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A few words about the Glotzer family

Latest update: July 7, 2014

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Note: The Polish spelling of the surname Glotzer is Glocer. Therefore, during the Polish period of 1920-1939 the members of the "clan" spelled their name Glocer. However, in order to avoid confusions I am consistently using the spelling Glotzer on this site, as the name is spelled by the large American branch of the "clan".

Once upon a time there were two, three or perhaps four (we are not sure) Glotzer brothers: Dovid (David) (#276), Sholem (Shalom) (#1), Binyomin (Benjamin) (#294) and - possibly - Avraham-Leybl (#293). We don't know anything about their origin, except that they may have come from Pinsk or Lahishin (in Belorussian Лагішын, in Polish Łohiszyn, a small settlement some 25 km north of Pinsk). In fact, we are not even entirely sure about the existence of Dovid (#276). As for Avraham-Leybl (#293), according to some sources he was one of the brothers; according to other sources he was one of Sholem's (#1) many sons. These facts have yet to be established.

What we do know however, is that Sholem Glotzer (#1) (~1824-1930) and his younger brother Binyomin Glotzer (#294) settled in the agricultural village of Ivaniki (in Yiddish Ivanik (איוואניק), in Polish Iwaniki), seven kilometers north of Pinsk, in Western Belarus, at that time a part of the Russian Empire, in 1921-1939 a part of the Republic of Poland, and now part of the Republic of Belarus. Sholem Glotzer (#1) was my maternal great-grandfather.

According to the Yizkor (Memorial) book in Yiddish A Toyznt Yor Pinsk [A Thousand Years of Pinsk], the settlement Ivanik was established 1855 by two rich Jewish philantropists from Pinsk as their contribution to "productivization" of Jews. Thus Ivanik became one of the few totally Jewish agricultural settlements in the Russian Empire, and, later, also one of the very few totally Jewish agricultural settlements in independent Poland 1918-1939.

In 1938, i.e. during the Polish period, Ivanik (in Polish Iwaniki) was officialy incorporated into the neighboring non-Jewish village of Posienicze (in Belorussian Pasianitzi (Пасяніцы)) just to the east of Ivanik, but until the German invasion on the Soviet Union 1941, the two villages existed de facto separatly. During the WWII almost all inhabitants of the Jewish village who did not emigrate earlier, as did most of Sholem Glotzer's (#1) children including all his sons in his second marriage to Chaye-Golde Yoffe(?) (#2) who emigrated to the U.S. in the beginning of 20th century, were murdered. The emptied buildings were taken over by the villagers' Belarusian neighbors, both from the village and from Pinsk, and the Jewish village ceased to exist. After the war, Western Belarus including Pinsk and the former Jewish village of Ivanik came under Soviet control.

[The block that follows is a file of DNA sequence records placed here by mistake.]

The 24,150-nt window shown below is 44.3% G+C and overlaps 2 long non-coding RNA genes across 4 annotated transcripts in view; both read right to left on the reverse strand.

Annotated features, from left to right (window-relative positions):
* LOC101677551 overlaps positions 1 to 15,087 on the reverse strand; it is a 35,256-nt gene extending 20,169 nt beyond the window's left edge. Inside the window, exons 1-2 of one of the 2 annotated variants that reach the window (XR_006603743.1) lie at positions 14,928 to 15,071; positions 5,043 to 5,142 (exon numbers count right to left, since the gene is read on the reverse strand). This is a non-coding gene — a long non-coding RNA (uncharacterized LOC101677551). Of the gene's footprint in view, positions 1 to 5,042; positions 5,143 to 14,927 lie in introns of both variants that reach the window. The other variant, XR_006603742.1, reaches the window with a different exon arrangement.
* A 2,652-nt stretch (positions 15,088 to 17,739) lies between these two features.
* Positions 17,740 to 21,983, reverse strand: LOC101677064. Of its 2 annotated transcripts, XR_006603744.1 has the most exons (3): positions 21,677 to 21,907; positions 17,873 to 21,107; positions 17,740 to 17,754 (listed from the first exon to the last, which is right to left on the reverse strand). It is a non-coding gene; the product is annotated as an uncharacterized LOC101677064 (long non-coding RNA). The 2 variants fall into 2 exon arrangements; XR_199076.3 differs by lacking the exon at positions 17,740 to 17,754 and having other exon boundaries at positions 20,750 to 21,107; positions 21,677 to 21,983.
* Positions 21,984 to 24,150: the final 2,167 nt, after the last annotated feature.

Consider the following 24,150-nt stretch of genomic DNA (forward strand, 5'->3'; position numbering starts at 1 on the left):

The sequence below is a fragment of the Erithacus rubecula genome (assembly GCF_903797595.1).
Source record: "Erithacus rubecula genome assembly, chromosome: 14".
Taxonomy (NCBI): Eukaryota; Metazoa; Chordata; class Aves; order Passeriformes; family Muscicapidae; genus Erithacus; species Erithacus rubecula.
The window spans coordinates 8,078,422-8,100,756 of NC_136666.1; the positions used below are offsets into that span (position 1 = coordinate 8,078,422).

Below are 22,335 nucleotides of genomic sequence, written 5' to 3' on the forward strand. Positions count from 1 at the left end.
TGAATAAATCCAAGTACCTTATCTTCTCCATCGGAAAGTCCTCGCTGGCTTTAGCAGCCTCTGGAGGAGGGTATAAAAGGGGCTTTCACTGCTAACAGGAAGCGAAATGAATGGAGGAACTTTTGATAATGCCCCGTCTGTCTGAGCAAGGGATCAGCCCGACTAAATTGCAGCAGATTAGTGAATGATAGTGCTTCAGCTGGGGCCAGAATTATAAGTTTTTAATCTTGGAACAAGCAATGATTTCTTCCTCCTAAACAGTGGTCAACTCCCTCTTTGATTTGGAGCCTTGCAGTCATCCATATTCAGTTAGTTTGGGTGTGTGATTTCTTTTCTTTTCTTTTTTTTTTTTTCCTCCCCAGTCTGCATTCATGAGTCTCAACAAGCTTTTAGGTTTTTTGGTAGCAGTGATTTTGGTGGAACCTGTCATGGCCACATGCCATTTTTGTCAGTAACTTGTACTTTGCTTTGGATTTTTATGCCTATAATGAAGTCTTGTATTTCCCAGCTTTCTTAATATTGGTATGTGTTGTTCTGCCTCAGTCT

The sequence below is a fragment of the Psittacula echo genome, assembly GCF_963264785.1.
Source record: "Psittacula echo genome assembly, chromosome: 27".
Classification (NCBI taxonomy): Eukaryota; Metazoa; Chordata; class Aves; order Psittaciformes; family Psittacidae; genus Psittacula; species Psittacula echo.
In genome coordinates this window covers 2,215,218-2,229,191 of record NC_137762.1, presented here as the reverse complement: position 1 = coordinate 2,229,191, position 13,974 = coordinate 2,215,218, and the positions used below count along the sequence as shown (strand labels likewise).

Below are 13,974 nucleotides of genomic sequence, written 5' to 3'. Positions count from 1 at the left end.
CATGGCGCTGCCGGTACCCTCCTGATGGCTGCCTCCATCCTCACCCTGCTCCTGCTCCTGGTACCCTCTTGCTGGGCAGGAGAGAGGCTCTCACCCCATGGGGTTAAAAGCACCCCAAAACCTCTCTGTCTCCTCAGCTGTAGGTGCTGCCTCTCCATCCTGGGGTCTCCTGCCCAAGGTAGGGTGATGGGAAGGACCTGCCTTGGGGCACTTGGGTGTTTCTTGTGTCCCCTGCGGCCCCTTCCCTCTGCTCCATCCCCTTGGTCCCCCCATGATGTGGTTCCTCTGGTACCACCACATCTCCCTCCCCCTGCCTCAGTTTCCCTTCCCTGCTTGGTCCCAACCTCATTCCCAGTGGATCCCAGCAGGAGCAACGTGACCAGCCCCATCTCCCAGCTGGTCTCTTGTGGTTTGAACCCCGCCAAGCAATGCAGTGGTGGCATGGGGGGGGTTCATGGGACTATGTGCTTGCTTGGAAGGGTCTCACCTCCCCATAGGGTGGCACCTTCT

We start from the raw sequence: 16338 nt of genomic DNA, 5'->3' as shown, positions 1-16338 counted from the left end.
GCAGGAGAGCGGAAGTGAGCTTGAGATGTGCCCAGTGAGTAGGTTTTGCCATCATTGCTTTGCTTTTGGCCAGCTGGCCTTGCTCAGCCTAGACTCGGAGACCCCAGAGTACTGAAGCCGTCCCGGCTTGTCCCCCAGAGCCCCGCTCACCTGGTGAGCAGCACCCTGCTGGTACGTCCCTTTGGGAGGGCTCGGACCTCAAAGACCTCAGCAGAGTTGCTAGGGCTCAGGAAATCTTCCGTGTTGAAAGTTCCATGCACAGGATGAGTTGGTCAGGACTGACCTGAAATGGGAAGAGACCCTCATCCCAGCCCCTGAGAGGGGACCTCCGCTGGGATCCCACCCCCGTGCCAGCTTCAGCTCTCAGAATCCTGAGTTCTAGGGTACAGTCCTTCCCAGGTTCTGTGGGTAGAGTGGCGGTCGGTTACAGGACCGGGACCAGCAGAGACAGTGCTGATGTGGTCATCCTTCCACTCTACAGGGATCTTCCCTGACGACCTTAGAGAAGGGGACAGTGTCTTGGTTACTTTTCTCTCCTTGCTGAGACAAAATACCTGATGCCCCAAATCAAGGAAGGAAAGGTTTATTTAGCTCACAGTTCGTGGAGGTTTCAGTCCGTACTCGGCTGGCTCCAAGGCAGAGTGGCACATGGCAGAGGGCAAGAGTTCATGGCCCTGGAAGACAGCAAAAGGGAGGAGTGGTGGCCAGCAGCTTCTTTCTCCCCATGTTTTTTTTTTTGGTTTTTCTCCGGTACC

The Glotzer brothers along with their wives, children and in-laws were not the only inhabitants of Ivanik. They had also other Jewish neighbors, such as among others the Gorbats, Goldmans, P(o)tashkin, Posenitzki (in Polish Posienicki, later changed into Posen), Nimtzovitch (in Polish Nimcowicz) and Dolgopyaty families. However, the Glotzers are believed to be the largest family in Ivanik.

My maternal great-grandfather Sholem Glotzer (#1) was married three times, and as far as we know, he had all together sixteen children: three with his first wife Yochevet (#222, maiden name unknown), and thirteen with his second wife Chaye-Golde Yoffe(?) (#2, maiden name not entirely sure). Sholem's (#1) youngest daughter in his second marriage to Chaye-Golde Yoffe(?) (#2), Perl Glotzer (#5), was my maternal grandmother.

As mentioned above, most of Sholem Glotzer's (#1) children emigrated to the U.S. in the beginning of 20th century, which created a large American branch of the Glotzer "tribe" that exists today. On some of its members our information is very limited. E.g. all we know about Velvl (#12, later Willie) that he was a barber shop owner in Baltimore, MD, and about Mitchell (#13, original Yiddish name unknown) that he was in Far Rockaway, NY, and that he changed his surname into Glasser. We don't have any information about Ayzik (#123, although we are not entirely sure that he indeed was one of Sholem's sons), Avrom (#7) and Leybl (#6), but Avrom and Leybl could have been one person: Avraham-Leybl (#293).